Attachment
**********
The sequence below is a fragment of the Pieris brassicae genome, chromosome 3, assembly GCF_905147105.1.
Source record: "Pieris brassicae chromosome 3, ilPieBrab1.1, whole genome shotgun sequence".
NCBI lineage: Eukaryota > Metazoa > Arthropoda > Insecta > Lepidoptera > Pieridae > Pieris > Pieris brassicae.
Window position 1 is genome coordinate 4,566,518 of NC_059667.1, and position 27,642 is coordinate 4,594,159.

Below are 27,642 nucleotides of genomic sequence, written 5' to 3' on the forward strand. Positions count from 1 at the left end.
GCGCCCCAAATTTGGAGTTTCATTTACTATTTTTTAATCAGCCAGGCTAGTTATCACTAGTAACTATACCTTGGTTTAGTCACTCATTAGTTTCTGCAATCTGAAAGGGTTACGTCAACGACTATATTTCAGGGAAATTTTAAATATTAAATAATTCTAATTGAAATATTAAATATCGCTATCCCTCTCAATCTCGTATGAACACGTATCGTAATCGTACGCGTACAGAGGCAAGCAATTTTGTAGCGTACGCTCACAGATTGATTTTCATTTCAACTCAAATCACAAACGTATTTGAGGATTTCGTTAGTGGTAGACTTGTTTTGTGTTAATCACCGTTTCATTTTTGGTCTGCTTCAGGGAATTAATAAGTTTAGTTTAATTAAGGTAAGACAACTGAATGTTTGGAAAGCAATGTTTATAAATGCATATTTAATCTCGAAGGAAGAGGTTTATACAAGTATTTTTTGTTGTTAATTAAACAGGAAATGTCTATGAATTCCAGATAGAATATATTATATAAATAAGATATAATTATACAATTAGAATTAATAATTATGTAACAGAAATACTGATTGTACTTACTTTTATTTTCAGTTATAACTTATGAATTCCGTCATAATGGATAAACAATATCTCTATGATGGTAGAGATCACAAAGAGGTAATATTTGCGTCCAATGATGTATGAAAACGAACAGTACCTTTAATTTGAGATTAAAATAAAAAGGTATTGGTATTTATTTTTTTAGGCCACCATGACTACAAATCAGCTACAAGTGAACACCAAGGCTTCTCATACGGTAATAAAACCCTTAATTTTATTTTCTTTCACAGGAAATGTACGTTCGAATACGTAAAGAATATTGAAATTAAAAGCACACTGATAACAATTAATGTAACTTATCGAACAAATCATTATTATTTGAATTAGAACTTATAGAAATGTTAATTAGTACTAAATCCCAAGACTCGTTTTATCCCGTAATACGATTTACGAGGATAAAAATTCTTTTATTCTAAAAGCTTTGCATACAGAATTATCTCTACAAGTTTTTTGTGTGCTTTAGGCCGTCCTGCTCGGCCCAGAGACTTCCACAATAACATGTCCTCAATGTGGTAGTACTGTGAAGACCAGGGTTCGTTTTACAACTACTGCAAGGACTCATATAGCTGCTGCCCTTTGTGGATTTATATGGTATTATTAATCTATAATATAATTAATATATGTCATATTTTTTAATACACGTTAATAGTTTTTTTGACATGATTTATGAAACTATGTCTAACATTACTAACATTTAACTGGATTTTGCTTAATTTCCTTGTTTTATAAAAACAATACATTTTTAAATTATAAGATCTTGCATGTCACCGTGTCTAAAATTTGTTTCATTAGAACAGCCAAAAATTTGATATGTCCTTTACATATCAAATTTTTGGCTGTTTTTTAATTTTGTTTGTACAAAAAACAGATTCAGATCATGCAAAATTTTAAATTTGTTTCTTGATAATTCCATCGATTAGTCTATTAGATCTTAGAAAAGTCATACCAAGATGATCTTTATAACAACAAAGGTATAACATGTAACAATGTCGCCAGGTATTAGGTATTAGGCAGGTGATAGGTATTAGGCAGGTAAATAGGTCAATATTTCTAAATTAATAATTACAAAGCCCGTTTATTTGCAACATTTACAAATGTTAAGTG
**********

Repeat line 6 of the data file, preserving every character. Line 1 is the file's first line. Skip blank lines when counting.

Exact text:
GCGCCCCAAATTTGGAGTTTCATTTACTATTTTTTAATCAGCCAGGCTAGTTATCACTAGTAACTATACCTTGGTTTAGTCACTCATTAGTTTCTGCAATCTGAAAGGGTTACGTCAACGACTATATTTCAGGGAAATTTTAAATATTAAATAATTCTAATTGAAATATTAAATATCGCTATCCCTCTCAATCTCGTATGAACACGTATCGTAATCGTACGCGTACAGAGGCAAGCAATTTTGTAGCGTACGCTCACAGATTGATTTTCATTTCAACTCAAATCACAAACGTATTTGAGGATTTCGTTAGTGGTAGACTTGTTTTGTGTTAATCACCGTTTCATTTTTGGTCTGCTTCAGGGAATTAATAAGTTTAGTTTAATTAAGGTAAGACAACTGAATGTTTGGAAAGCAATGTTTATAAATGCATATTTAATCTCGAAGGAAGAGGTTTATACAAGTATTTTTTGTTGTTAATTAAACAGGAAATGTCTATGAATTCCAGATAGAATATATTATATAAATAAGATATAATTATACAATTAGAATTAATAATTATGTAACAGAAATACTGATTGTACTTACTTTTATTTTCAGTTATAACTTATGAATTCCGTCATAATGGATAAACAATATCTCTATGATGGTAGAGATCACAAAGAGGTAATATTTGCGTCCAATGATGTATGAAAACGAACAGTACCTTTAATTTGAGATTAAAATAAAAAGGTATTGGTATTTATTTTTTTAGGCCACCATGACTACAAATCAGCTACAAGTGAACACCAAGGCTTCTCATACGGTAATAAAACCCTTAATTTTATTTTCTTTCACAGGAAATGTACGTTCGAATACGTAAAGAATATTGAAATTAAAAGCACACTGATAACAATTAATGTAACTTATCGAACAAATCATTATTATTTGAATTAGAACTTATAGAAATGTTAATTAGTACTAAATCCCAAGACTCGTTTTATCCCGTAATACGATTTACGAGGATAAAAATTCTTTTATTCTAAAAGCTTTGCATACAGAATTATCTCTACAAGTTTTTTGTGTGCTTTAGGCCGTCCTGCTCGGCCCAGAGACTTCCACAATAACATGTCCTCAATGTGGTAGTACTGTGAAGACCAGGGTTCGTTTTACAACTACTGCAAGGACTCATATAGCTGCTGCCCTTTGTGGATTTATATGGTATTATTAATCTATAATATAATTAATATATGTCATATTTTTTAATACACGTTAATAGTTTTTTTGACATGATTTATGAAACTATGTCTAACATTACTAACATTTAACTGGATTTTGCTTAATTTCCTTGTTTTATAAAAACAATACATTTTTAAATTATAAGATCTTGCATGTCACCGTGTCTAAAATTTGTTTCATTAGAACAGCCAAAAATTTGATATGTCCTTTACATATCAAATTTTTGGCTGTTTTTTAATTTTGTTTGTACAAAAAACAGATTCAGATCATGCAAAATTTTAAATTTGTTTCTTGATAATTCCATCGATTAGTCTATTAGATCTTAGAAAAGTCATACCAAGATGATCTTTATAACAACAAAGGTATAACATGTAACAATGTCGCCAGGTATTAGGTATTAGGCAGGTGATAGGTATTAGGCAGGTAAATAGGTCAATATTTCTAAATTAATAATTACAAAGCCCGTTTATTTGCAACATTTACAAATGTTAAGTG